In an effort to increase housing stock across the state, state politicians penned numerous other laws intended to boost housing production and protect vulnerable tenants. We cover a few here.

  • The Housing Crisis Act of 2019 (SB 330): Written by state Sen. Nancy Skinner (D-Berkeley), this law would make local governments green light certain developments if they meet criteria laid out in the bill. It also caps the number of public meetings about an individual proposal at five.
  • Source of Income Protection (SB 329): This bill bars landlords from choosing not to rent to prospective tenants solely because they use Housing Choice Vouchers, the government benefits for low-income renters.
  • Easier ADUs (AB 68 and 69): These two bills, written by Assemblyman Phil Ting (D-San Francisco), alter the rules concerning the size of, and locations where ADUs can be built. These small, separated units, sometimes known as granny units, are thought to be a way suburban regions can increase housing density and affordability without building upwards.


  1. > If you are covered, the law sets an annual limit on rent increases at 5 percent plus the increase in the cost of living or 10 percent, whichever number is lower.

    Great! An AUTOMATIC 5% increase in rents EVERY YEAR! (This is called a rent “floor”).

    Even if the housing market is down.

    Guarantees five percent per year housing cost inflation.

    Democrats really love renters.

    This may actually goose the housing market in the short term since savings accounts pay less than 5%.

    • this is quite accurate and was explained to the housing department. there think everything is a regression problem, but it is more like game theory, you can tinker slightly with rules and incentives, but with this dramatic of rule changes, players modify behaviors drastically. this is why rents alwaus go up in San Francisco and Councilmembers get evicted in San Jose. just wait till they see how many more people are homeless because they have an eviction on their record mandated by Causa Justa. In the past, bad tenants would be invited to leave, now they will be litigated out. and those leave a nasty mark. or evicted due to owner occupation, like our local rent control champion. who would rent a house ever again if they get rent control on them as well?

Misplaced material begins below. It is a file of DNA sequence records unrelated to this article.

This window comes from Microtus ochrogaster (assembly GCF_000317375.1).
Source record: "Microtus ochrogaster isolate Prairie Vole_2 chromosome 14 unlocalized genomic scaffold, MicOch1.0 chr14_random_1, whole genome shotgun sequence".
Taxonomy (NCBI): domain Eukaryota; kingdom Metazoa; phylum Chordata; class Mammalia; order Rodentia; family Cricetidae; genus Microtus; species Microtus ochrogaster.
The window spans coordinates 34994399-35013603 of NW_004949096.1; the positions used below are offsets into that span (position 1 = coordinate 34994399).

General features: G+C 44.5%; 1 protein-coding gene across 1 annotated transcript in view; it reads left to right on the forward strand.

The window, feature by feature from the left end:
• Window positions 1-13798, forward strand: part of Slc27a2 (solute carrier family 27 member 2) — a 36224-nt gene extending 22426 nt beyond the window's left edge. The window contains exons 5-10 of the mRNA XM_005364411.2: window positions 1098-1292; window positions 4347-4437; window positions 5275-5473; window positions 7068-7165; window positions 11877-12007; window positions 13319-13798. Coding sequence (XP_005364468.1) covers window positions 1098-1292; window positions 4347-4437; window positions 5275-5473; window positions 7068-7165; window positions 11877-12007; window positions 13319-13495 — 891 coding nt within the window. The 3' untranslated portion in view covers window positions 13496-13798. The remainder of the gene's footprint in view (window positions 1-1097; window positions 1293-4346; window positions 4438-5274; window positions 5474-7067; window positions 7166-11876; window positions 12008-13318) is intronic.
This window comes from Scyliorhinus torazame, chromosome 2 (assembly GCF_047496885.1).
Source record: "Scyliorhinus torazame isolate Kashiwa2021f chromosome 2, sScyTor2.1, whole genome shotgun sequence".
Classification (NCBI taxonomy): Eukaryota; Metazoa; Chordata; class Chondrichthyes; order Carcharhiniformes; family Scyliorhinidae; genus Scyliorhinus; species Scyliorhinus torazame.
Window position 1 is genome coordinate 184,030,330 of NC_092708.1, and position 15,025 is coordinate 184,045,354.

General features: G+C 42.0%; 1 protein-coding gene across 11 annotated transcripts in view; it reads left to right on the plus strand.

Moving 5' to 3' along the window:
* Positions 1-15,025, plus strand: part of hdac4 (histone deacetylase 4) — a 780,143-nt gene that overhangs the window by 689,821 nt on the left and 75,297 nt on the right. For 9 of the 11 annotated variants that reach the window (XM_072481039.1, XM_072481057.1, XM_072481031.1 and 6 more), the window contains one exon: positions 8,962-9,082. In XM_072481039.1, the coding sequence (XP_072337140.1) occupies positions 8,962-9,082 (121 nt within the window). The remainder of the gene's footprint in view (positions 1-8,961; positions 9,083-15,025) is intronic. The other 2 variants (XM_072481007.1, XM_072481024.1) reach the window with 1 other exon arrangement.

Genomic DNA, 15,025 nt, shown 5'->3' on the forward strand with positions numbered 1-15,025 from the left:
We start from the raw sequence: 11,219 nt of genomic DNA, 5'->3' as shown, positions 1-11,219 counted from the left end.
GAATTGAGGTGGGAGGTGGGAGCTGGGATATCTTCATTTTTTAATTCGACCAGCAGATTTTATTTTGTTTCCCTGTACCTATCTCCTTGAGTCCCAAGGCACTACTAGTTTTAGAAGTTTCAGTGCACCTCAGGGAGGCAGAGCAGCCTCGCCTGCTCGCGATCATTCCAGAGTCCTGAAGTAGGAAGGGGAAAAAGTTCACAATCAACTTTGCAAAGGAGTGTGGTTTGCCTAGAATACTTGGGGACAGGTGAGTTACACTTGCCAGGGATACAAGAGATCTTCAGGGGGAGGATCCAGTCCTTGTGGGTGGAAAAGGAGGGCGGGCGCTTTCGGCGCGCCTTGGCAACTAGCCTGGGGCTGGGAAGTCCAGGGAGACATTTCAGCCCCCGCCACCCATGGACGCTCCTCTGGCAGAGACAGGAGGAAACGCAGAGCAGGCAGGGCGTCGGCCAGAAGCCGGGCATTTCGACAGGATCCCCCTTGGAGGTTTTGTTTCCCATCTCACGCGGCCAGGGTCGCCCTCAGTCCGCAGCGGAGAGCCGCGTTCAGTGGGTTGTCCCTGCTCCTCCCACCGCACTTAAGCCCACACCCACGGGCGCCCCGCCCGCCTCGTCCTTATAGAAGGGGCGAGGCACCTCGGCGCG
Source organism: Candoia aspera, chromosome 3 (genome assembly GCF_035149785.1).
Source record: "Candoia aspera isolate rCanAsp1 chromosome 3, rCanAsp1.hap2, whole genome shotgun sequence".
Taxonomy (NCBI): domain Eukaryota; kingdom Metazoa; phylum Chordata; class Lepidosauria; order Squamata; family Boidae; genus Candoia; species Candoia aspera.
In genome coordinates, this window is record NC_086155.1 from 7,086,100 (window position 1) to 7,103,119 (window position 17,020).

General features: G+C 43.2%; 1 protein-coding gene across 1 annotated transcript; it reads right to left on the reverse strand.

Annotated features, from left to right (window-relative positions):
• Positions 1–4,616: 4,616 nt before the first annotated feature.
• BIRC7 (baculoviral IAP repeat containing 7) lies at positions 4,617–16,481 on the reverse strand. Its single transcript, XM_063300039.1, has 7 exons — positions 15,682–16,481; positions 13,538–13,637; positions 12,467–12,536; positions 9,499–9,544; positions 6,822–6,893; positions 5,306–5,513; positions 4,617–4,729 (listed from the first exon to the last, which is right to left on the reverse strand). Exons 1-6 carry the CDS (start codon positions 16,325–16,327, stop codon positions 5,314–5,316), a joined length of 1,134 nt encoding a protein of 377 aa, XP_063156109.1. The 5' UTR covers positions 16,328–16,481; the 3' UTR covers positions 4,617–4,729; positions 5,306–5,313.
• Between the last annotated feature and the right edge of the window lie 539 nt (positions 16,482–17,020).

2. Some months ago I received a survey gauging my willingness to construct and rent out a granny unit on my property (in San Jose), even if financing assistance was available. My answer to virtually question gauging whether certain incentives would change my view was no.

    It would be crazy to take on debt to build such a unit given the continued and unrelenting expansion of renter rights and protections. It’s one thing as an investment, it’s wholly another issue when the tenant I can’t evict if otherwise necessary is living at my address. Like it or not, the renter protections incentivize behavior. Our Legislature wants their laws to incentivize better behavior by landlords, but they seem to forget it will also incentivize people to leave the market or never enter it in the first place.